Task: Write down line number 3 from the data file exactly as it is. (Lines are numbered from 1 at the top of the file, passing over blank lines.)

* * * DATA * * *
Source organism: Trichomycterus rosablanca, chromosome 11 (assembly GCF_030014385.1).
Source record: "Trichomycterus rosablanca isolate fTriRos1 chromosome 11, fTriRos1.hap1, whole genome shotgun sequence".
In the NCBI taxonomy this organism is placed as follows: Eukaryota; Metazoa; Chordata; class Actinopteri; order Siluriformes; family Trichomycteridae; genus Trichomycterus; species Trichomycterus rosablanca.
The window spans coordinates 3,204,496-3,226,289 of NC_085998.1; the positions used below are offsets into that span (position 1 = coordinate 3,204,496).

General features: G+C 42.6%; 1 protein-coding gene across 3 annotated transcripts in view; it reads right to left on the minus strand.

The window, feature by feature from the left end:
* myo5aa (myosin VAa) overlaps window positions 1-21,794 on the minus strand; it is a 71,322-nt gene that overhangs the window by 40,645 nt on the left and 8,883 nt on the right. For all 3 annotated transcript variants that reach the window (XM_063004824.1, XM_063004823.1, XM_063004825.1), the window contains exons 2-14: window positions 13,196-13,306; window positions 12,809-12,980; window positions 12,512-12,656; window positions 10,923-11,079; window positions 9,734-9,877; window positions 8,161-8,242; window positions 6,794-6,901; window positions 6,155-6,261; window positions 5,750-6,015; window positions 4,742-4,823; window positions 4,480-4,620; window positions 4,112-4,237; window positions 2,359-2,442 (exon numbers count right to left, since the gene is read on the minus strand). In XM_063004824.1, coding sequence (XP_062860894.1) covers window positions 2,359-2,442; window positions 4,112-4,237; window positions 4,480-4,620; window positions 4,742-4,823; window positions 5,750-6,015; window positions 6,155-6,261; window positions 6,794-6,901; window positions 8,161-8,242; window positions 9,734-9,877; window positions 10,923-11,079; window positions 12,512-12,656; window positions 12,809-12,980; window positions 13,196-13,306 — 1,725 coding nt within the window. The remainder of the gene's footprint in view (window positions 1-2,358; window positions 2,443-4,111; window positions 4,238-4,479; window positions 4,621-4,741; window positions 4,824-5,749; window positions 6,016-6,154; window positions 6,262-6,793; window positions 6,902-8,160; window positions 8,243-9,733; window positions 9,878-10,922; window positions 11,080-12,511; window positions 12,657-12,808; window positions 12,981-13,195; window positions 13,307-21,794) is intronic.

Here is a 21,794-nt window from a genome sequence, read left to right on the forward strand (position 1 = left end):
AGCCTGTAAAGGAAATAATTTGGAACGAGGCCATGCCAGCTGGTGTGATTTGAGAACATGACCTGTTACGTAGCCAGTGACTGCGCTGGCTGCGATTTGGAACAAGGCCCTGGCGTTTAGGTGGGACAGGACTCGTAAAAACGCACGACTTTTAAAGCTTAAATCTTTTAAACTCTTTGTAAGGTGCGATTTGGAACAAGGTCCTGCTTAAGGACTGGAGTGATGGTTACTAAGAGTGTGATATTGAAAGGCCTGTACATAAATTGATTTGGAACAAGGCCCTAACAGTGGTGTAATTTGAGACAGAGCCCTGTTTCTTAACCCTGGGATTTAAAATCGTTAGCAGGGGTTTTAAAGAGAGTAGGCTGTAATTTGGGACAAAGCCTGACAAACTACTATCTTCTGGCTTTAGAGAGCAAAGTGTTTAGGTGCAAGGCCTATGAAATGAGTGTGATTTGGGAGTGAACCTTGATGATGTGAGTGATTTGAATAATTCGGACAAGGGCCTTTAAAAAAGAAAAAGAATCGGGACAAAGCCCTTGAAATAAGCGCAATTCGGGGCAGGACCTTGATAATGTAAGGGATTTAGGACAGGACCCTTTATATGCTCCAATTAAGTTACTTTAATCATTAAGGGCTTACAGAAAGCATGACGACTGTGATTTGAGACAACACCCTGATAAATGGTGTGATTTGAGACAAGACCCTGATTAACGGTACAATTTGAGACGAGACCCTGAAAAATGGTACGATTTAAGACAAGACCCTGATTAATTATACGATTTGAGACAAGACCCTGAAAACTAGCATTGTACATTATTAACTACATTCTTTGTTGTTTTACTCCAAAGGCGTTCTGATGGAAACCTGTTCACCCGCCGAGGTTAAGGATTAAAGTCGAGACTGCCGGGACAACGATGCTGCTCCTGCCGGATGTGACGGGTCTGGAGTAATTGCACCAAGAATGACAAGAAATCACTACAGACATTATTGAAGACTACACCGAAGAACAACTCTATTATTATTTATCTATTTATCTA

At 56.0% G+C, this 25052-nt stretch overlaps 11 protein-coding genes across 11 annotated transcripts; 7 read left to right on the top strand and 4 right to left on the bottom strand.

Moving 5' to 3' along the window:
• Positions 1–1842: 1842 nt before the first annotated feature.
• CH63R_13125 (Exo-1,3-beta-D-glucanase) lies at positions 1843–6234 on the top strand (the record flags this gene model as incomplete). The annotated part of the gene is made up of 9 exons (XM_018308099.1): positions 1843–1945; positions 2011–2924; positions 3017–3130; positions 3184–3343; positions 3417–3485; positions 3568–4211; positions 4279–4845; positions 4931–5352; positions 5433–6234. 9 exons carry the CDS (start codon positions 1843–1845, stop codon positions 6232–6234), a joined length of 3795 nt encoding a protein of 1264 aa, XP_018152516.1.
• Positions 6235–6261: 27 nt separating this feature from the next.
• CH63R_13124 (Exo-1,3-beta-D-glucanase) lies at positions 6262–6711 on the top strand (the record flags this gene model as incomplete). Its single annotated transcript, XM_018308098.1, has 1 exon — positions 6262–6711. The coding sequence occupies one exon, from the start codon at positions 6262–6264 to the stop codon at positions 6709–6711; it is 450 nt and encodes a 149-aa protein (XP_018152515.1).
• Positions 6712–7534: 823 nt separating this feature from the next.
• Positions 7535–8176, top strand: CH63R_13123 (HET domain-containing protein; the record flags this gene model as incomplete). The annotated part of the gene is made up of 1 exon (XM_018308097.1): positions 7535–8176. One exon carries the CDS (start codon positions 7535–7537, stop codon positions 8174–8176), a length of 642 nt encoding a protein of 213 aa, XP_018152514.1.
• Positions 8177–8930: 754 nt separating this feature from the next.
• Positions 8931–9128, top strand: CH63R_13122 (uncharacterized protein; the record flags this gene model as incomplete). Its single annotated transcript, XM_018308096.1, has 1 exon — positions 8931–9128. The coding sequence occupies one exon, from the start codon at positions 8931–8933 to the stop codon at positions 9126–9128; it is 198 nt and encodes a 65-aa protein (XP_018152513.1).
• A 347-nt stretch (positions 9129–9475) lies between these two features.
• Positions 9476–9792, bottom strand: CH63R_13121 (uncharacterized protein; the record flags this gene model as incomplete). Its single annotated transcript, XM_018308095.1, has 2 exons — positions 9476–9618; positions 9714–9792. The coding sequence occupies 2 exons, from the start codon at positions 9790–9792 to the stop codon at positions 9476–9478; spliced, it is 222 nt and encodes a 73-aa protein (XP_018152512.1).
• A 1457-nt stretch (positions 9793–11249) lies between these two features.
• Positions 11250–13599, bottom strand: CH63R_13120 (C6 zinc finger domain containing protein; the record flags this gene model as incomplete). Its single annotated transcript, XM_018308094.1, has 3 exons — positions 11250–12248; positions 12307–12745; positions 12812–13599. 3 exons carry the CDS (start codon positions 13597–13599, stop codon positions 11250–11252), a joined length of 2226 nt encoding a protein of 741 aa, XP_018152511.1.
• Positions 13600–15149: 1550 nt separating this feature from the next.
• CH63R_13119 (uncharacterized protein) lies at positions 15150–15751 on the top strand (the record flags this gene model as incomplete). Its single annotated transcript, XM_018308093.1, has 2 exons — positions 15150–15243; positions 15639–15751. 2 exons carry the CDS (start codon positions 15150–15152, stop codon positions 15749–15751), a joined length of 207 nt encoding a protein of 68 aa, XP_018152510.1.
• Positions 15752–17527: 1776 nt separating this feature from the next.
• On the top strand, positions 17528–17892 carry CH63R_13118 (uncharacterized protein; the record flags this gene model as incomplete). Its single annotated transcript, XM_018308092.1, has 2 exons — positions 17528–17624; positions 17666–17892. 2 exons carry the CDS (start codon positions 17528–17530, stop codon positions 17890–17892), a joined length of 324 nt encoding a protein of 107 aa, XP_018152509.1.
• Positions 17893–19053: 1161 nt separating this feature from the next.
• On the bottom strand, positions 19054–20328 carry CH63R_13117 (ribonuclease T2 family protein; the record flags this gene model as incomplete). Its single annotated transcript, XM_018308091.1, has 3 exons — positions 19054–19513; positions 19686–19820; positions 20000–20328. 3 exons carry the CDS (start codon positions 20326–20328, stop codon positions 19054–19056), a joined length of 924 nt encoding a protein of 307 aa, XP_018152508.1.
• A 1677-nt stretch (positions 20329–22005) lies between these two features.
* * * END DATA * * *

In the NCBI taxonomy this organism is placed as follows: Eukaryota; Metazoa; Chordata; class Actinopteri; order Siluriformes; family Trichomycteridae; genus Trichomycterus; species Trichomycterus rosablanca.